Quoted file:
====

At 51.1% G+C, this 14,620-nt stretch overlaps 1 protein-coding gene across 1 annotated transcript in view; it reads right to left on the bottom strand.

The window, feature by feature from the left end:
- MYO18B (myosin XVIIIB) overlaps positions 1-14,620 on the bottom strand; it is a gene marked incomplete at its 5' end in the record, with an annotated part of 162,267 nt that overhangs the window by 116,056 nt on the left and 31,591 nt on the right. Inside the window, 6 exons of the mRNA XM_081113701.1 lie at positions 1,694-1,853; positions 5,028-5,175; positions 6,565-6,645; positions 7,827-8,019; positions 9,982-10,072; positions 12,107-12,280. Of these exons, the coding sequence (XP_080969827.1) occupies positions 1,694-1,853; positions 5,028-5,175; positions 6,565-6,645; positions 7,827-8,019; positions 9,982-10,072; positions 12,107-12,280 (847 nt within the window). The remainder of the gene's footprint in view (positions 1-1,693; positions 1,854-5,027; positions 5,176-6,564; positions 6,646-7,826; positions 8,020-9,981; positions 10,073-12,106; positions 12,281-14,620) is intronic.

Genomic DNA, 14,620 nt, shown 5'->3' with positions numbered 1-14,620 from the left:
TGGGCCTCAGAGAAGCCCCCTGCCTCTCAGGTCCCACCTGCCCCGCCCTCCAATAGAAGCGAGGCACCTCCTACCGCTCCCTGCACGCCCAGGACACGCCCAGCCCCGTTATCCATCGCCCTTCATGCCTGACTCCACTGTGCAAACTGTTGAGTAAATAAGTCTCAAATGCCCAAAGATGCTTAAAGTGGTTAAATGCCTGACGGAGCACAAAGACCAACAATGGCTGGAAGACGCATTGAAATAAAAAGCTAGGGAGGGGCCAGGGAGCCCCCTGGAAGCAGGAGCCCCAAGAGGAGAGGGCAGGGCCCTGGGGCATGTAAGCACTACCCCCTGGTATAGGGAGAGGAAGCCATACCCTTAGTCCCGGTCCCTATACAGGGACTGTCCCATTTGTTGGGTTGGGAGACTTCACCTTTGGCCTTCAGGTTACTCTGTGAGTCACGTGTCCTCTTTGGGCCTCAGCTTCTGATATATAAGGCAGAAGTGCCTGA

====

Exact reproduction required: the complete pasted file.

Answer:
At 51.1% G+C, this 14,620-nt stretch overlaps 1 protein-coding gene across 1 annotated transcript in view; it reads right to left on the bottom strand.

The window, feature by feature from the left end:
- MYO18B (myosin XVIIIB) overlaps positions 1-14,620 on the bottom strand; it is a gene marked incomplete at its 5' end in the record, with an annotated part of 162,267 nt that overhangs the window by 116,056 nt on the left and 31,591 nt on the right. Inside the window, 6 exons of the mRNA XM_081113701.1 lie at positions 1,694-1,853; positions 5,028-5,175; positions 6,565-6,645; positions 7,827-8,019; positions 9,982-10,072; positions 12,107-12,280. Of these exons, the coding sequence (XP_080969827.1) occupies positions 1,694-1,853; positions 5,028-5,175; positions 6,565-6,645; positions 7,827-8,019; positions 9,982-10,072; positions 12,107-12,280 (847 nt within the window). The remainder of the gene's footprint in view (positions 1-1,693; positions 1,854-5,027; positions 5,176-6,564; positions 6,646-7,826; positions 8,020-9,981; positions 10,073-12,106; positions 12,281-14,620) is intronic.

Genomic DNA, 14,620 nt, shown 5'->3' with positions numbered 1-14,620 from the left:
TGGGCCTCAGAGAAGCCCCCTGCCTCTCAGGTCCCACCTGCCCCGCCCTCCAATAGAAGCGAGGCACCTCCTACCGCTCCCTGCACGCCCAGGACACGCCCAGCCCCGTTATCCATCGCCCTTCATGCCTGACTCCACTGTGCAAACTGTTGAGTAAATAAGTCTCAAATGCCCAAAGATGCTTAAAGTGGTTAAATGCCTGACGGAGCACAAAGACCAACAATGGCTGGAAGACGCATTGAAATAAAAAGCTAGGGAGGGGCCAGGGAGCCCCCTGGAAGCAGGAGCCCCAAGAGGAGAGGGCAGGGCCCTGGGGCATGTAAGCACTACCCCCTGGTATAGGGAGAGGAAGCCATACCCTTAGTCCCGGTCCCTATACAGGGACTGTCCCATTTGTTGGGTTGGGAGACTTCACCTTTGGCCTTCAGGTTACTCTGTGAGTCACGTGTCCTCTTTGGGCCTCAGCTTCTGATATATAAGGCAGAAGTGCCTGA